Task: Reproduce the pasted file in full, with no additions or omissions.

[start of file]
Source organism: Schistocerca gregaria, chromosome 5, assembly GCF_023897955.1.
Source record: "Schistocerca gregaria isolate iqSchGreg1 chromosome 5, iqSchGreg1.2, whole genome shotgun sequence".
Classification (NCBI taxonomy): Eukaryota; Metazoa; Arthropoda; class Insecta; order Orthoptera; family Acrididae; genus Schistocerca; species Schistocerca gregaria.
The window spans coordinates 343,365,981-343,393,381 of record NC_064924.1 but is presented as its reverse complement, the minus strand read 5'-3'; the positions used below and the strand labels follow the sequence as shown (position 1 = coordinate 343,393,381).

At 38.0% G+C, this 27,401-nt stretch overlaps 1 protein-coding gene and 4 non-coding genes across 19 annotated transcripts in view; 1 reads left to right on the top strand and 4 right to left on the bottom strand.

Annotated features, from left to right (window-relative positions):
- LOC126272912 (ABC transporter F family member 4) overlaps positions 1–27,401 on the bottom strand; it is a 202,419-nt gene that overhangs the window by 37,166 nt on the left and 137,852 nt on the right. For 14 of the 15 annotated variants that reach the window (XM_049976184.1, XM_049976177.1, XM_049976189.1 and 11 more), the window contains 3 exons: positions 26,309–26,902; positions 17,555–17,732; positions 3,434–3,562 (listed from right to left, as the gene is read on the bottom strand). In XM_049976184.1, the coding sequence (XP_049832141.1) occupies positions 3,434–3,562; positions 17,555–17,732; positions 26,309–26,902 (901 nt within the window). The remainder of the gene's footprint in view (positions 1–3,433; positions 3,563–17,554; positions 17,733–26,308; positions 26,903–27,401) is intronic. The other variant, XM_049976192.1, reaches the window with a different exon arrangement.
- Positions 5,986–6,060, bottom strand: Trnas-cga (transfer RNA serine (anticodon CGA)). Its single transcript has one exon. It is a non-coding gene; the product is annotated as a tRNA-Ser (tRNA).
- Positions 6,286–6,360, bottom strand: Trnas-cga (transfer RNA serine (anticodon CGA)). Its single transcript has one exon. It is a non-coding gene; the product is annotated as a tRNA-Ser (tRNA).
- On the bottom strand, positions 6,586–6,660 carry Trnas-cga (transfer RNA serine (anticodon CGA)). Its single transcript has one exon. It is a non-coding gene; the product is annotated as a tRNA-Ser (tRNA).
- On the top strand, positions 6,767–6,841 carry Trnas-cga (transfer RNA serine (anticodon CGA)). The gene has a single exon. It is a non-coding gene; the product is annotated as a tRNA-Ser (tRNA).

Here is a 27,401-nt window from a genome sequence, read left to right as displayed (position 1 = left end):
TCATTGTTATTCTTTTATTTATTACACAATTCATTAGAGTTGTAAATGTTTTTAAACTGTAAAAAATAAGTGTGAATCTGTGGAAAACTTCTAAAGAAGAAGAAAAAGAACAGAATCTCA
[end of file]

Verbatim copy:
Source organism: Schistocerca gregaria, chromosome 5, assembly GCF_023897955.1.
Source record: "Schistocerca gregaria isolate iqSchGreg1 chromosome 5, iqSchGreg1.2, whole genome shotgun sequence".
Classification (NCBI taxonomy): Eukaryota; Metazoa; Arthropoda; class Insecta; order Orthoptera; family Acrididae; genus Schistocerca; species Schistocerca gregaria.
The window spans coordinates 343,365,981-343,393,381 of record NC_064924.1 but is presented as its reverse complement, the minus strand read 5'-3'; the positions used below and the strand labels follow the sequence as shown (position 1 = coordinate 343,393,381).

At 38.0% G+C, this 27,401-nt stretch overlaps 1 protein-coding gene and 4 non-coding genes across 19 annotated transcripts in view; 1 reads left to right on the top strand and 4 right to left on the bottom strand.

Annotated features, from left to right (window-relative positions):
- LOC126272912 (ABC transporter F family member 4) overlaps positions 1–27,401 on the bottom strand; it is a 202,419-nt gene that overhangs the window by 37,166 nt on the left and 137,852 nt on the right. For 14 of the 15 annotated variants that reach the window (XM_049976184.1, XM_049976177.1, XM_049976189.1 and 11 more), the window contains 3 exons: positions 26,309–26,902; positions 17,555–17,732; positions 3,434–3,562 (listed from right to left, as the gene is read on the bottom strand). In XM_049976184.1, the coding sequence (XP_049832141.1) occupies positions 3,434–3,562; positions 17,555–17,732; positions 26,309–26,902 (901 nt within the window). The remainder of the gene's footprint in view (positions 1–3,433; positions 3,563–17,554; positions 17,733–26,308; positions 26,903–27,401) is intronic. The other variant, XM_049976192.1, reaches the window with a different exon arrangement.
- Positions 5,986–6,060, bottom strand: Trnas-cga (transfer RNA serine (anticodon CGA)). Its single transcript has one exon. It is a non-coding gene; the product is annotated as a tRNA-Ser (tRNA).
- Positions 6,286–6,360, bottom strand: Trnas-cga (transfer RNA serine (anticodon CGA)). Its single transcript has one exon. It is a non-coding gene; the product is annotated as a tRNA-Ser (tRNA).
- On the bottom strand, positions 6,586–6,660 carry Trnas-cga (transfer RNA serine (anticodon CGA)). Its single transcript has one exon. It is a non-coding gene; the product is annotated as a tRNA-Ser (tRNA).
- On the top strand, positions 6,767–6,841 carry Trnas-cga (transfer RNA serine (anticodon CGA)). The gene has a single exon. It is a non-coding gene; the product is annotated as a tRNA-Ser (tRNA).

Here is a 27,401-nt window from a genome sequence, read left to right as displayed (position 1 = left end):
TCATTGTTATTCTTTTATTTATTACACAATTCATTAGAGTTGTAAATGTTTTTAAACTGTAAAAAATAAGTGTGAATCTGTGGAAAACTTCTAAAGAAGAAGAAAAAGAACAGAATCTCA